PORTLAND, Maine — The now-bankrupt Lincoln Paper and Tissue’s revenue was chopped in half in 2014, during a year when the mill struggled to recover from a boiler explosion that left it unable to produce its own wood pulp and ended its paper production.

Previous testimony to the bankruptcy court shed light on what drove the mill’s owners to file for Chapter 11 bankruptcy, stating that the explosion in November 2013 left the mill leaking cash.

Documents filed Monday put hard numbers to the impact on the privately held business, where gross revenue in 2014 dropped to $70 million from $145.3 million the previous year. Through Monday, Oct. 19, the company listed year-to-date revenue of $55.5 million.

Keith Van Scotter, the mill’s president, CEO and co-owner, said Wednesday the mill’s profitability dropped through 2014 as well.

“We made a lot of capital expenditures to retool the operation,” Van Scotter said. “We spent a lot of money and lost a lot of money.”

In an earlier statement to the court, Van Scotter wrote that the boiler explosion exposed the mill to market prices for pulp to supply its paper-making operations. At the same time, he wrote, the company lowered prices to try and gain a share of an increasingly crowded market for tissue paper.

The company targeted a niche in the tissue paper market, making specialty tissues for applications like party goods, napkins, towels and table covers.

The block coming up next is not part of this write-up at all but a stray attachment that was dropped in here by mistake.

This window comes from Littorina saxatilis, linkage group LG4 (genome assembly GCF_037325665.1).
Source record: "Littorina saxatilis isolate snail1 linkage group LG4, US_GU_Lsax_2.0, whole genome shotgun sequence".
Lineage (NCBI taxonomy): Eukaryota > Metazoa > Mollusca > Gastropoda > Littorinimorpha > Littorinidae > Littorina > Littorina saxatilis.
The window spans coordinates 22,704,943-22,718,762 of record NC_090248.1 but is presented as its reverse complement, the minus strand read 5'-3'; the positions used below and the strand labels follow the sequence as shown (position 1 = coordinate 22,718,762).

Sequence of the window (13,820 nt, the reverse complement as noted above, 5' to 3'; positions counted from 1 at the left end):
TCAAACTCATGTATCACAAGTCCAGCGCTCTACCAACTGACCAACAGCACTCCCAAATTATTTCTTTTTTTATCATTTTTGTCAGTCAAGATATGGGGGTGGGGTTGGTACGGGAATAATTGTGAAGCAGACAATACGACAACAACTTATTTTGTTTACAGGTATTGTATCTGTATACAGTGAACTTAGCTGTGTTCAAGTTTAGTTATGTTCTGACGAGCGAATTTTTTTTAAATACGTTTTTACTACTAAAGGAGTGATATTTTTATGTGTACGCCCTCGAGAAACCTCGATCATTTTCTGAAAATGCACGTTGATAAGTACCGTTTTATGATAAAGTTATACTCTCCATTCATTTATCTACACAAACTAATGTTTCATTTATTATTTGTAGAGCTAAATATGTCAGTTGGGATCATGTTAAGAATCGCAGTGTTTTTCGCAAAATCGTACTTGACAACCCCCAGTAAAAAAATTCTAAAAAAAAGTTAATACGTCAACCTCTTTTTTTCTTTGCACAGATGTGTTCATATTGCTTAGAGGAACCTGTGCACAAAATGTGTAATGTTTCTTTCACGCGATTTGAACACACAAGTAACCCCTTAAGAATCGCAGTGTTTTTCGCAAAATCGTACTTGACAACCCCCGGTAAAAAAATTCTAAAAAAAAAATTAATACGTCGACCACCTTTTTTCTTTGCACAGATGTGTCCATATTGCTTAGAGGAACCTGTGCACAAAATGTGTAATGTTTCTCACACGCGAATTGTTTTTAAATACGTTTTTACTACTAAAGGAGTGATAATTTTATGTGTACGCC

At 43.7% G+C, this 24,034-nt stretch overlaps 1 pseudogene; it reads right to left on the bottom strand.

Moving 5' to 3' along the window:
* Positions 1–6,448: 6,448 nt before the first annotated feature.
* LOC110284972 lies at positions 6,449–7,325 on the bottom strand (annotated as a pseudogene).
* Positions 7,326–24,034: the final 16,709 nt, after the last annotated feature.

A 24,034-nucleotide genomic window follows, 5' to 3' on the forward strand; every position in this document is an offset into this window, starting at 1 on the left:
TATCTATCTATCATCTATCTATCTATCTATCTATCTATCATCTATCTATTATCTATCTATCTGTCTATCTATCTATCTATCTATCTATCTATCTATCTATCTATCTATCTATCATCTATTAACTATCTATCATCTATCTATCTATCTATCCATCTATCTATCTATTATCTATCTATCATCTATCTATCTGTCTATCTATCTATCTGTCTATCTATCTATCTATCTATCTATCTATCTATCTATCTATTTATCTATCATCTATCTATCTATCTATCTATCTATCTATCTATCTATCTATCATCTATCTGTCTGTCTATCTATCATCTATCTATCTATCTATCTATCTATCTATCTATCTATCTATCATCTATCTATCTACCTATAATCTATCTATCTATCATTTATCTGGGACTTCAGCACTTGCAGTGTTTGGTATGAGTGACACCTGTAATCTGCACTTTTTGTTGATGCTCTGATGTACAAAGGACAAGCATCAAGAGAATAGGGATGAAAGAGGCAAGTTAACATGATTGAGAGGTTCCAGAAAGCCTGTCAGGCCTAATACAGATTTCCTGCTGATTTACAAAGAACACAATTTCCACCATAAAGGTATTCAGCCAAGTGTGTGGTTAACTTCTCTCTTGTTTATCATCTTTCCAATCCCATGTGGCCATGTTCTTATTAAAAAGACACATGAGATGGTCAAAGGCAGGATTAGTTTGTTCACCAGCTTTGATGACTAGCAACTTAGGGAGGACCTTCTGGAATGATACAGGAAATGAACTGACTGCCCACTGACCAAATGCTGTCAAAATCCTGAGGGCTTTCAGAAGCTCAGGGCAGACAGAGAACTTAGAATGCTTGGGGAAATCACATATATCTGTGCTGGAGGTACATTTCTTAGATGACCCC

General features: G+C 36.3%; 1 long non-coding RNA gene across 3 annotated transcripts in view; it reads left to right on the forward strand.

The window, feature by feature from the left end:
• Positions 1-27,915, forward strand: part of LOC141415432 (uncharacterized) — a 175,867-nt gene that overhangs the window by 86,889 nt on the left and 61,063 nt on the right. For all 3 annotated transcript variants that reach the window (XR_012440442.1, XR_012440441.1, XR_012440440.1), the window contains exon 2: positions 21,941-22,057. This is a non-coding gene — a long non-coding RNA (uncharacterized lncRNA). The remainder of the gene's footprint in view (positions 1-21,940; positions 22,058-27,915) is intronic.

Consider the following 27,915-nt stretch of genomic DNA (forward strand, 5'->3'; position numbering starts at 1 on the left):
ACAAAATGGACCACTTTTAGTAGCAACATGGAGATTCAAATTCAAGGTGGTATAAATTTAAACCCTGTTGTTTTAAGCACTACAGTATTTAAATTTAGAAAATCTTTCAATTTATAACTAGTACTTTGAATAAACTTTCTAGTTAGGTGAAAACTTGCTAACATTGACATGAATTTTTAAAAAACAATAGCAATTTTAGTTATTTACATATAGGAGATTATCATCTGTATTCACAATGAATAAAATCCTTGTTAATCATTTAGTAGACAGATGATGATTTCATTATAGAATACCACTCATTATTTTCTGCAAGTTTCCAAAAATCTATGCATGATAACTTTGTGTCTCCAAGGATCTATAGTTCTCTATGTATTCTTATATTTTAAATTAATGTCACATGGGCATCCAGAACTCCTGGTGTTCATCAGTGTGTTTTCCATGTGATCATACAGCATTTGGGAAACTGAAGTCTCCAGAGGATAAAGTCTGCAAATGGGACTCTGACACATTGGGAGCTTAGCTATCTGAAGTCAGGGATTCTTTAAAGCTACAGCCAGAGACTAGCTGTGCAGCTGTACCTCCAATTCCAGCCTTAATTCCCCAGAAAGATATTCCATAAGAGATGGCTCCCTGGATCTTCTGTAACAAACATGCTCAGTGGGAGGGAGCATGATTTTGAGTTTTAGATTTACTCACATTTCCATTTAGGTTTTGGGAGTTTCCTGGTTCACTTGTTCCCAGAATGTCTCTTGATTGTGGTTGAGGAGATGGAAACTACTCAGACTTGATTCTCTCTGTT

The latest filings also give an assessment of the mill’s total assets, which it listed at about 3.5 times the value of its liabilities to both secured and unsecured creditors.

The bulk of its asset value comes from the book value for the company’s machinery, equipment and inventory, which it listed together at $49.1 million, including the value of construction in progress on certain machinery.

The mill listed its total asset value as $55.2 million, against $15.8 million in liabilities.

That valuation will be tested next month when the company’s machinery, inventory and perhaps its land goes up for auction Nov. 10, at a starting price of $5.3 million.

Van Scotter said in a previous interview he thinks “a smart strategic player could get a lot of value by investing in this business.”

He noted Wednesday that the final sale price may not relate to the book value of the mill’s assets, noting that many paper mills in the state have requested tax abatements on their paper-making machinery.

Any proceeds from the auction of the mill assets will be used to pay its liabilities, first satisfying the $6.6 million owed to creditors who hold secured interests in various mill assets.

That amount includes $4.2 million to the mill’s lender, Siena Lending Group LLC; $1.2 million to Hermon-based Sullivan and Merritt Constructors; $979,248 to the Finance Authority of Maine; and $336,999 owed to Lincoln-based mechanical contractor FASTCO.

The company’s largest unsecured creditors include its energy suppliers, shippers and pulp suppliers. The company listed in that unsecured debt a $1.9 million contract claim from natural gas supplier Xpress Natural Gas, which it said is subject to arbitration and against which the Lincoln mill has filed a $1.1 million counterclaim.

It listed a total of $9.1 million owed to its unsecured creditors.

Darren Fishell

Darren is a Portland-based reporter for the Bangor Daily News writing about the Maine economy and business. He's interested in putting economic data in context and finding the stories behind the numbers.